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Abstract

Hong Kong provides a useful case study that illuminates the phases, dynamics and processes of democratisation. In terms of the phases of democratisation, Hong Kong so far has followed a linear model, moving from the preparatory phase before 1984 into the background phase after the Sino-British agreement was reached in 1984. However, the decision phase has been postponed beyond 1997 by the Basic Law, which has become the instrument by which China controls the pace and scope of institutional reforms in Hong Kong.

Keywords

Civil Society Institutional Reform Citizen Participation Political Reform Special Administrative Region 
These keywords were added by machine and not by the authors. This process is experimental and the keywords may be updated as the learning algorithm improves.

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Notes

  1. 2.
    However, Hong Kong can politically influence South China, particularly Shenzhen. See Lo Shiu-hing, ‘Hong Kong’s Political Influence on South China: Cross-Border Citizen Participation and Its Impact on the Mainland’s Public Maladministration’, paper presented at an international conference, ‘Political Development in Taiwan and Hong Kong’, held at the University of Hong Kong, February 8–9, 1996.Google Scholar
  2. 8.
    Wan Hussin Zoohri, ‘Singapore in 1986: A Political and Social Overview’, in Southeast Asian Affairs 1987 (Singapore: Institute of Southeast Asian Studies, 1987), pp. 278–279.Google Scholar
  3. 9.
    Seah Chee Meow, ‘Parapolitical Institutions’, in Jon Quah, Chan Heng Chee and Seah Chee Meow, eds., Government and Politics of Singapore (Singapore: Oxford University Press, 1987), pp. 176–188.Google Scholar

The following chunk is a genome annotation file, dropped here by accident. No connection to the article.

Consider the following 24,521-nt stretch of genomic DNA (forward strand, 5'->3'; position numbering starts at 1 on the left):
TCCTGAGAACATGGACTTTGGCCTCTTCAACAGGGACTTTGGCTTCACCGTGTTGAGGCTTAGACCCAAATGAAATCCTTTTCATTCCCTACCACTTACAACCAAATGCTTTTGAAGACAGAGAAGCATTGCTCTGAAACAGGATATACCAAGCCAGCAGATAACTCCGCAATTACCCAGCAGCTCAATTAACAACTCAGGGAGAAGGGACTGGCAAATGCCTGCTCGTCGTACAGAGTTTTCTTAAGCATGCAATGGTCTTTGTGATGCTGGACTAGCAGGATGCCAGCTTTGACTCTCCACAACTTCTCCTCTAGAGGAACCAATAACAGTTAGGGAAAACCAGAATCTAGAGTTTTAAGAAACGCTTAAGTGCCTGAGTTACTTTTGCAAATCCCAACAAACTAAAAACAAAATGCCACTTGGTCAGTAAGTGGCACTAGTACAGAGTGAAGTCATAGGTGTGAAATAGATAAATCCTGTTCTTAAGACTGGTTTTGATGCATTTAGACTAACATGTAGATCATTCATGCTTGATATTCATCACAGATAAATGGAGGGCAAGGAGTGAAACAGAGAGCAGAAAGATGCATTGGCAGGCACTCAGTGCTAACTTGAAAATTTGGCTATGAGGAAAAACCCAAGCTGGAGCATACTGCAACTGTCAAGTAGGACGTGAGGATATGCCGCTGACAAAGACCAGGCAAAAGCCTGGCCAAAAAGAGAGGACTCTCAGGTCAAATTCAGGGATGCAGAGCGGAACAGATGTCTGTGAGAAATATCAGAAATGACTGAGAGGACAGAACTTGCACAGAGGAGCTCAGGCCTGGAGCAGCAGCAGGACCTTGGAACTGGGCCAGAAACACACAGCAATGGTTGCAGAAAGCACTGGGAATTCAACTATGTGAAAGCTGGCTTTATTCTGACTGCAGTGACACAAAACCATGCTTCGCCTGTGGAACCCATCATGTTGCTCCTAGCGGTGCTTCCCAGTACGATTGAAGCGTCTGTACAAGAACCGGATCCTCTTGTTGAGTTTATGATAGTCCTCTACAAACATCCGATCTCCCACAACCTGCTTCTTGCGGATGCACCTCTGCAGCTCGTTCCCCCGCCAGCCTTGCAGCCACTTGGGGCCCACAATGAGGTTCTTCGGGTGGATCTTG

4. 13.
    See Robert E. Bedeski, The Transformation of South Korea: Reform and Reconstruction in the Sixth Republic under Roh Tae Woo 1987–1992 (London: Routledge, 1994), p. 23.CrossRefGoogle Scholar
  5. 14.
    See Victor D. Cha, ‘Politics and Democracy Under the Kim Young Sam Government’, Asian Survey, vol. 33, no. 9 (September 1993), pp. 849–863.CrossRefGoogle Scholar
  6. 15.
    For details, see Jaushieh Joseph Wu, Taiwan’s Democratisation (Hong Kong: Oxford University Press, 1995), pp. 39–41.Google Scholar
  7. 17.
    Moon Chung-in, ‘Democratisation, National Security Politics and Civil-Military Relations: Some Theoretical Issues and the South Korean Case’, Pacific Focus, vol. 4, no. 2 (Fall 1989), p. 5.CrossRefGoogle Scholar
  8. 23.
    See, for example, Edward Friedman, ed., The Politics of Democratisation: Generalising East Asian Experiences (Boulder: Westview, 1994). Chapters in this book do not really analyse external factors that may influence democratisation in East Asia.Google Scholar

Copyright information

© Lo Shiu-hing 1997

Authors and Affiliations

  • Shiu-hing Lo
    • 1
  1. 1.University of Hong KongChina

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